*The chest lifts because the feet push down*

Integrating this work into Urdhva Dhanurasana:
-Tuck the tailbone and lift the hips up
-The knees move forward
-Press down through the feet (especially the inner feet) and find a stretch in the front of the hips (hip flexors)

Positioning of the arms: This part is important because when the shoulders are not strong and correctly aligned, injuries can occur.

Try this: Reach your arms upwards and bend your wrists as if you were doing a handstand on the ceiling. Start with your fingers pointed back.
-Turn your fingers to point inward (toward the median line), drawing your biceps inward. Observe the action in the shoulderblades (the shoulderblades will move toward one another, toward the spinal column)
-Next, turn your fingers out, so the biceps draw outward. In this position, the shoulderblades broaden, moving away from the spine.

The latter is what we want. The action is very subtle - see if you can do this while reaching your fingertips toward the ceiling, palms facing in (it helps to think about drawing the shoulderblades together, then apart).

Laghu Vajrasana: Exploring the action of the legs (engaging the quadriceps and the Bandhas). We worked with partners for this pose and I did it about a kazillion times (which probably accounts for my very sore quads, but I was having so much fun!). Near the end of the exercise, I could almost come up by myself, but my legs were like jello!
I learned to decisively engage my legs coming up and not to let go of my ankles until that engage occurred (otherwise, I started flailing my arms around and falling over).

Urdhva Dhanurasana: We did more partner work and received a few tips
-The action of the legs is similar to those of a skiier with knees bent, pushing off.
-Pull the pelvis forward, bringing more work into the legs
-Try walking your hands down and wall and back up
-To work on standing up from a backbend, try dropping your hands back to a wall, then engaging your legs to left back up (you won’t have as far to go, but you’ll still experience the action in the legs and Bandhas)

(A note from Kai: Another way to mimic the action of the legs in Urdhva Dhanurasana is to sit in a regular chair, and press the heels into the floor as if you were going to push the knees forward and the chair backward. This works even better when sitting on the edge of a bed, because there’s no way you’re going to get that sucker to move!)

Rocking up to Standing:
-If being ‘upside down’ is confusing (in terms of knowing which direction to rock), try coming into Urdhva Dhanurasana with your chest facing the wall, then rock the chest toward the wall, rock the knees forward (repeat).

Alignment vs. Action: Get the action first, even if the alignment isn’t perfect. Try different ‘wrong’ alignments, if they help you get the action.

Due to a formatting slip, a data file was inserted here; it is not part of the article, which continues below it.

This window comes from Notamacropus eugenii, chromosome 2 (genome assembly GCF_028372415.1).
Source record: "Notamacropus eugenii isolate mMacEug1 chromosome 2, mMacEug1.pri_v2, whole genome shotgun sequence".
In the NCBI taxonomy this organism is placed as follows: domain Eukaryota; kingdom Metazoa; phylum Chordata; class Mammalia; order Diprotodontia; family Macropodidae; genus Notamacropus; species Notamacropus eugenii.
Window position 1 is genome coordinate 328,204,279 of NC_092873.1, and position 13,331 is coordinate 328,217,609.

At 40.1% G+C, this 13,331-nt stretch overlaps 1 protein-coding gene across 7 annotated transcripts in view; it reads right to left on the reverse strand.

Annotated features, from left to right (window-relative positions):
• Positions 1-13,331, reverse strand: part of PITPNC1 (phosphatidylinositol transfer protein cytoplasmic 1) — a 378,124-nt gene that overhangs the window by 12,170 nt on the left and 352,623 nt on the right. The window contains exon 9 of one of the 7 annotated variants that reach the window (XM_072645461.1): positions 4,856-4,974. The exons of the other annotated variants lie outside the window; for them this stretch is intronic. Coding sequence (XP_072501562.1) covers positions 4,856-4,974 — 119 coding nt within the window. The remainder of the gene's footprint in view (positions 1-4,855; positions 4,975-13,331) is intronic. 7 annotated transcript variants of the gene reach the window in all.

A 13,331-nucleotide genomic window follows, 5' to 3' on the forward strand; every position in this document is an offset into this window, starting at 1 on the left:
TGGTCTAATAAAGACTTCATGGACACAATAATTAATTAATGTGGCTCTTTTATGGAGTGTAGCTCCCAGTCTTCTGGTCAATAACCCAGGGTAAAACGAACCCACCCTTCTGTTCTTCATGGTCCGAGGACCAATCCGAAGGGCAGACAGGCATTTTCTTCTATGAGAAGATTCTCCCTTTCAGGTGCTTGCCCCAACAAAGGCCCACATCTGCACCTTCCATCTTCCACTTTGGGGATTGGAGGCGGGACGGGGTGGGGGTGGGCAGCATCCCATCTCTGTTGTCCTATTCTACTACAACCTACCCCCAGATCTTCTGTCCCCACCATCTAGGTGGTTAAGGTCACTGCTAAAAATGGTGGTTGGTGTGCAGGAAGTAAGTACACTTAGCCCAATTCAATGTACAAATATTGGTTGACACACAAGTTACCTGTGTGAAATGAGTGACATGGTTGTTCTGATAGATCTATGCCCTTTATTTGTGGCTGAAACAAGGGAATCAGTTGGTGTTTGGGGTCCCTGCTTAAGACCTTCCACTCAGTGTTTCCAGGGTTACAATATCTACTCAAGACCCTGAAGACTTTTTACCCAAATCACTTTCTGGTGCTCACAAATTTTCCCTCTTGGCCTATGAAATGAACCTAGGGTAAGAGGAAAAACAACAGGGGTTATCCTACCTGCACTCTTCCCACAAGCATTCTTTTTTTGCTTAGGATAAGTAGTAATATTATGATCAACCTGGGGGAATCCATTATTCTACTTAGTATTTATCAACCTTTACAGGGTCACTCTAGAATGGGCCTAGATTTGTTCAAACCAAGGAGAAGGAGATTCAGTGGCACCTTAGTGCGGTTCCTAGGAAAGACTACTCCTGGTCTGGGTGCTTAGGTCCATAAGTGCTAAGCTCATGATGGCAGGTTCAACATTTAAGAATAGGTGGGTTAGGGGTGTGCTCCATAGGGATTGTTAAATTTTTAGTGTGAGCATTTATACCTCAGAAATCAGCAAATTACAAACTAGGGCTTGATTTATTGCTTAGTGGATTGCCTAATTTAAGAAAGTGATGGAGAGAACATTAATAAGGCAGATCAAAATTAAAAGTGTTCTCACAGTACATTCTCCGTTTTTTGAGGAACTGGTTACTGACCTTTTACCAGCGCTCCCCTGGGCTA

-wide feet
-turned out feet
-bending the knees excessively to bring the hands to the floor


ArkieYogini said...

Thanks for more of your workshop notes. I've enjoyed reading them. Much better than the scattered notes that I usually take at workshops. :)

I like the suggestion for using the wall to practice dropbacks. Since I had to learn mostly on my own, I used the wall A LOT. I walked up and down using the wall for months until one day I had the courage to drop back on my own. Then not long after that I stood up.

I like the tip for pressing down through the big toe in standing backbends. I need to focus on what my feet are doing more. Think I'll try this in practice tonight.

Claudia said...

thank you for the notes, and I like them filtered by your experience :-)

Anna said...

Thank you!! Something is happening with my backbends since working with them with help of your workshop notes (both Kino's and these!). Tomorrow I will try using the wall so that I work even more with my legs.I really need to work on my strength! Thank you for sharing!!!

Kaivalya said...

I used to home practice as well and the biggest change that came into my backbends at the shala was the action of my legs.

Right away, my teachers asked me to push more weight into my feet. When I asked why, they said "You'll never stand up if the weight isn't in your feet". (this didn't fully make sense to me until the workshop last weekend).

Physically, it felt like I was ending my knees more and doing 'less of a backbend'(which totally blew my mind, because it was completely counter to everything I had been working on), but recently, I've been walking my hands in, which brings in more of the 'bend'.

Yes! :-) You're not the first person to remark that walking up and down the wall was a good way to start working on drop backs/stand ups. If you do it right, it mimics the muscular action required to do the 'real thing', so you develop some muscle memory as well as strength.